Male Striped lynx spider showing enlarged pedipalps
Close-up of a male Cheiracanthium mildei showing pedipalps
Pedipalps (commonly shortened to palps or palpi) are the second pair of appendages of the prosoma in the subphylum Chelicerata. They are traditionally thought to be homologous with mandibles in Crustacea and insects, although more recent studies (e.g. using Hox genes) suggest they are probably homologous with the crustacean second antennae.
Chelicerate pedipalps are appendages of six articles: the coxae, a single trochanter, the femur, a short patella, the tibia, and the tarsus. In spiders the coxae frequently have extensions called maxillae or gnathobases, which function as mouth parts with or without some contribution from the coxae of the anterior legs. The limbs themselves may be simple tactile organs outwardly resembling the legs, as in spiders, or chelate weapons of great size, as in the scorpions. Comparative studies of pedipalpal morphology may suggest that leg-like pedipalps are primitive in Arachnida. At present, the only reasonable alternative to this view is to assume that xiphosurans reflect the morphology of the primitive arachnid pedipalp and to conclude that this appendage is primitively chelate. Chelate or sub chelate pedipalps are found in several arachnid groups, i.e. Ricinulei, Thelyphonida, Scorpiones and Pseudoscorpiones, but the chelae in most of these taxa may not be homologous with those found in Xiphosura. The pedipalps are distinctly raptorial in Amblypygi, Thelyphonida, Schizomida and some Opiliones belonging to the laniatorid group.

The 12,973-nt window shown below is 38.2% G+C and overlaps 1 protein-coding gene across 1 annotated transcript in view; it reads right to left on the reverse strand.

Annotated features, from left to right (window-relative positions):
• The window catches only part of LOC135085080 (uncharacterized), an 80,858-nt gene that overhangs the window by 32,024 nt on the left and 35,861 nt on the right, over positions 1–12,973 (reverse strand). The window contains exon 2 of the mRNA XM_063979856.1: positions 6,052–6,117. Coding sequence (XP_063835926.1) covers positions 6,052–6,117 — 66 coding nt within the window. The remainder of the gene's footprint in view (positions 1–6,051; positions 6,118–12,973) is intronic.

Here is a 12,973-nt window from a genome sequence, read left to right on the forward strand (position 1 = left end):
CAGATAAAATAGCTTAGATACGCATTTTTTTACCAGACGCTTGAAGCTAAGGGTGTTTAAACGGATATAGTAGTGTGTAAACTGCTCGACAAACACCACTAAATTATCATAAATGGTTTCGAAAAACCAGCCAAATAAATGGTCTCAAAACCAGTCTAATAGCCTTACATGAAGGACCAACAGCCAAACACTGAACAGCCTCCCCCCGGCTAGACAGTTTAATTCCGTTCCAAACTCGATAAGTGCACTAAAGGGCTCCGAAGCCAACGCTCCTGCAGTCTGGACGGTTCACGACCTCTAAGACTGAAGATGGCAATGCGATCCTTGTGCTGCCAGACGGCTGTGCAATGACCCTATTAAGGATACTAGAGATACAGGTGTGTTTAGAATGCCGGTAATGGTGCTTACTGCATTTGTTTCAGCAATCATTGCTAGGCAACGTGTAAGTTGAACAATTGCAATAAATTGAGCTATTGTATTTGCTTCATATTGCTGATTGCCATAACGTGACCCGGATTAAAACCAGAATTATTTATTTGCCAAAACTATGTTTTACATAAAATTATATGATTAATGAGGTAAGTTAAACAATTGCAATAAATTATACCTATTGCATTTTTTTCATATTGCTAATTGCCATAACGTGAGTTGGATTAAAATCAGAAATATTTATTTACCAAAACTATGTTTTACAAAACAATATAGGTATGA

Spider pedipalps 
Pedipalps of spiders have the same segmentation as the legs, but the tarsus is undivided, and the pretarsus has no lateral claws. In sexually mature male spiders, the final segment of the pedipalp, the tarsus, develops into a complicated structure (sometimes called the palpal organ or bulb) that is used to transfer sperm to the female seminal receptacles during mating. The details of this structure vary considerably between different groups of spiders and are useful for identifying species.
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- Several close-up photos of a tarantula creating a sperm web - Brachypelma Vagans (Mexican Red-rump)